Derivatives are used by investors worldwide to take advantage of investment opportunities or hedge efficiently against uncertainty.

What is a CFD?

CFDs Derivatives

CFD stands for 'Contract For Difference'. As the name denotes, a contract's buyer and seller agree to compensate the other the difference between the current price of an asset and its future price.

The buyer of the CFD is said to be taking a long position in the underlying asset (i.e., believes the asset's price will rise). In contrast, the seller of the CFD is said to be taking a short position (i.e., thinks the asset's price will fall). If the price of the asset rises, the seller of the CFD will compensate the buyer. If the price of the asset falls, the buyer of the CFD will compensate the seller.

CFDs exist for various securities, including stocks, indices, commodities, and, most popularly, foreign exchange.

There is one primary reason investors choose to trade CFDs over other derivatives such as Options and Futures. With CFDs, traders can generally trade with greater leverage than other derivatives, allowing larger positions with smaller deposit sizes. Consequently, gains and losses can be magnified more easily when trading CFDs.

What is an Option?

Options Derivatives

The handy thing about derivatives is that their titles aptly describe what they are and do.

An Options contract gives the buyer the 'right', but not the 'obligation' to buy or sell a set quantity of an asset from/to the contract's seller before a given expiration date.

Option contracts exist for various securities, the most popular being Indices and Stock Options (i.e., an Options Contract for 100 shares of Tesla (NASDAQ: TSLA)).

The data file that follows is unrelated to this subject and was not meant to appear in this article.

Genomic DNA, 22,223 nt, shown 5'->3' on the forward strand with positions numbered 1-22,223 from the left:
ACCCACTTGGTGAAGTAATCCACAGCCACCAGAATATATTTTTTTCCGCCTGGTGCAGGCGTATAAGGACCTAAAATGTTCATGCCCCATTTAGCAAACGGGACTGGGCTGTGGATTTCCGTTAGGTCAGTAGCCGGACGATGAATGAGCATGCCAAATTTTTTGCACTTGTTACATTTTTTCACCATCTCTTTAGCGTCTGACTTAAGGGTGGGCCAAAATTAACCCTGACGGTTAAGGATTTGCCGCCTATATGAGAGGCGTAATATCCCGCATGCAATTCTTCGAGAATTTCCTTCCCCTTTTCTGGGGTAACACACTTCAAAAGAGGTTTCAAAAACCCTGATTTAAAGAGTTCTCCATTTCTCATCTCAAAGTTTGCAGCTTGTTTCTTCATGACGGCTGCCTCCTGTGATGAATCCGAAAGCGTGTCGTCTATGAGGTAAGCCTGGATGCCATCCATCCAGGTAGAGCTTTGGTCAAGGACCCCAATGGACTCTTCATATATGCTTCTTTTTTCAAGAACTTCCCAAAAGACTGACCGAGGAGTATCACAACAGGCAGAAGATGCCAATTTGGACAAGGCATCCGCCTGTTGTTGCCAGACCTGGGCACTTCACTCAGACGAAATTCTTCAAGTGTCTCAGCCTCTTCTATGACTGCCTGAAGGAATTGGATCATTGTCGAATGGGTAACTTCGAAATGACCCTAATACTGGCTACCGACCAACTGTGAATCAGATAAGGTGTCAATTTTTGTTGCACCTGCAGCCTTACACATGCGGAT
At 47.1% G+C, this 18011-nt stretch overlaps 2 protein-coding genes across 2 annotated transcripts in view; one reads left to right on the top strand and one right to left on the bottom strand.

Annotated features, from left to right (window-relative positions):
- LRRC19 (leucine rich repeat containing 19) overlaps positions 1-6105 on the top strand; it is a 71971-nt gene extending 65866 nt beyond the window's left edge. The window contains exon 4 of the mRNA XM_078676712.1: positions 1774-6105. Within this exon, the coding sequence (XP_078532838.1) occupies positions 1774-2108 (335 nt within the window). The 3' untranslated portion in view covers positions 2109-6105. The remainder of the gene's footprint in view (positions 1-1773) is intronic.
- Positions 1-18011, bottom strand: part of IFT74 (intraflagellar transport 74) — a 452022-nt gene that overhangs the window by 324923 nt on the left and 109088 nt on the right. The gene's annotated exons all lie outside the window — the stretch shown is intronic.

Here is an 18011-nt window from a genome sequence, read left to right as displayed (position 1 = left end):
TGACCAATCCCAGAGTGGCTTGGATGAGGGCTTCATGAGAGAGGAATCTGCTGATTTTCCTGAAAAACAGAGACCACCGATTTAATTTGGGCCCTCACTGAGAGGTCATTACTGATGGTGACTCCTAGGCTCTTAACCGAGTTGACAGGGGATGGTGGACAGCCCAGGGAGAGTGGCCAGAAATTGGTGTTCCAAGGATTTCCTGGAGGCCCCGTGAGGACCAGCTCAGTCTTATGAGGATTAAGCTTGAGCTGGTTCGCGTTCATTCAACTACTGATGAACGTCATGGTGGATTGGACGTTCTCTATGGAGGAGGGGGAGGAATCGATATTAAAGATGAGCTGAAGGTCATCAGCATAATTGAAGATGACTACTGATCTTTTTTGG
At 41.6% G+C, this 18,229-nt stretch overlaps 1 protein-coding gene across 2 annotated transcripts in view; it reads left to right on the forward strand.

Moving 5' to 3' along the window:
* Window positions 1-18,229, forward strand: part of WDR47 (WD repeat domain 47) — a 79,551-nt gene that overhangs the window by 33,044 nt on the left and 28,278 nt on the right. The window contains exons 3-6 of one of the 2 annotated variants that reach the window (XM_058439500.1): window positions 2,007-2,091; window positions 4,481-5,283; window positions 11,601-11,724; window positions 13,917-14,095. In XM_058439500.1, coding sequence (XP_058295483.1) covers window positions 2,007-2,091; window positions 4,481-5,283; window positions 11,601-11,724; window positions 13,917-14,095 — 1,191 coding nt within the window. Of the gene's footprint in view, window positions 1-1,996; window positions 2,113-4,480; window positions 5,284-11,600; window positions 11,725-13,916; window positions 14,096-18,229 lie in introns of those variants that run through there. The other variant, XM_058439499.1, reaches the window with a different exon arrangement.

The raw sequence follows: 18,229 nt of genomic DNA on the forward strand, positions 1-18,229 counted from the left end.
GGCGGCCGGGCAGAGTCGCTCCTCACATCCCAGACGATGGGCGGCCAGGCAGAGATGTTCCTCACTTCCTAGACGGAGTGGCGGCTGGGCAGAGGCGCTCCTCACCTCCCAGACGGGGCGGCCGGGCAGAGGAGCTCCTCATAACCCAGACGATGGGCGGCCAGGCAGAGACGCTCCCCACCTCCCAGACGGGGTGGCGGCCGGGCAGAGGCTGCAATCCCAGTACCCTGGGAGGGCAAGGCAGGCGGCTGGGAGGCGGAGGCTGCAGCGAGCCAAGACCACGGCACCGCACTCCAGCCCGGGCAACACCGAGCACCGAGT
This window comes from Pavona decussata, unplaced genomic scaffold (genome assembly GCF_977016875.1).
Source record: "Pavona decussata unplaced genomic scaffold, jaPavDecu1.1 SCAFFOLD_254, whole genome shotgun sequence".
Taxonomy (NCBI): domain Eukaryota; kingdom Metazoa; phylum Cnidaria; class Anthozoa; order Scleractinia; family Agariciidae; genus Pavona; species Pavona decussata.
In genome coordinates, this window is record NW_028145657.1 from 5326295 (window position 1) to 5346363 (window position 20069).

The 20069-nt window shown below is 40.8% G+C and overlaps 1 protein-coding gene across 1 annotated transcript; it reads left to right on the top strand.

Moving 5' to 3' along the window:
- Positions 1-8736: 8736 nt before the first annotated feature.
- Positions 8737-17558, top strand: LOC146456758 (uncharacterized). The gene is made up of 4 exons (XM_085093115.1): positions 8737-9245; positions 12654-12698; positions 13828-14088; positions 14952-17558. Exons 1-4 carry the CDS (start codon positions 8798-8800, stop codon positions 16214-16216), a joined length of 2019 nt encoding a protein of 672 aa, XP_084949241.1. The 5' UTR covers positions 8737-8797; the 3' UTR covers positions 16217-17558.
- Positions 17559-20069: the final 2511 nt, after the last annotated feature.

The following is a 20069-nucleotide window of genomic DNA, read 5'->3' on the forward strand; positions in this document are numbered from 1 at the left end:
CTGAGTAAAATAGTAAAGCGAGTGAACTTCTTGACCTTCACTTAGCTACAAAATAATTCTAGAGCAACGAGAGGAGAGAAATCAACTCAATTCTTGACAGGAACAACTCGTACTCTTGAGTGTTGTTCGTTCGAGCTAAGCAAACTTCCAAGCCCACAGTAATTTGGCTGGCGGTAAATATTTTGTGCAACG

Options come in two flavours; Calls and Puts. Calls give the contract buyer the right to buy an asset, while Puts give the contract buyer the right to sell. Either way, the contract buyer will pay the contract seller a fee (known as the premium) to enter into the contract. Additional costs to the buyer can exist depending on other factors, but we can ignore them for clarity.

It is good to remember that generally, as secondary market instruments, the spreads on Options can be much smaller than the traditional assets on which they are based. Smaller spreads are one primary reason retail investors are attracted to trading Options.

Breaking down an Option with an example:

When Trader X sells a Put contract to Trader Z, Trader Z buys the right to sell an asset to Trader X before the contract expires. Whether Trader Z exercises this right mostly depends on the movement in the price of the asset.

Trader X will pocket the premium paid by Trader Z as compensation for offering the Option.

Trader X has sold the Put contract because they believe the price of the underlying asset will rise. In contrast, Trader Z thinks the asset price will fall. Thus, if Trader Z is correct, they will be able to sell the asset to Trader X at the agreed contract price (known as the Strike Price) rather than the asset's current value (Spot Price). Effectively, Trader Z will pocket the difference between the lower Spot Price of the asset and the higher Strike Price stated in the contract.

If Trader X is correct, Trader Z will not exercise their right to sell the asset at the contract's Strike Price, and the Option will expire unexercised.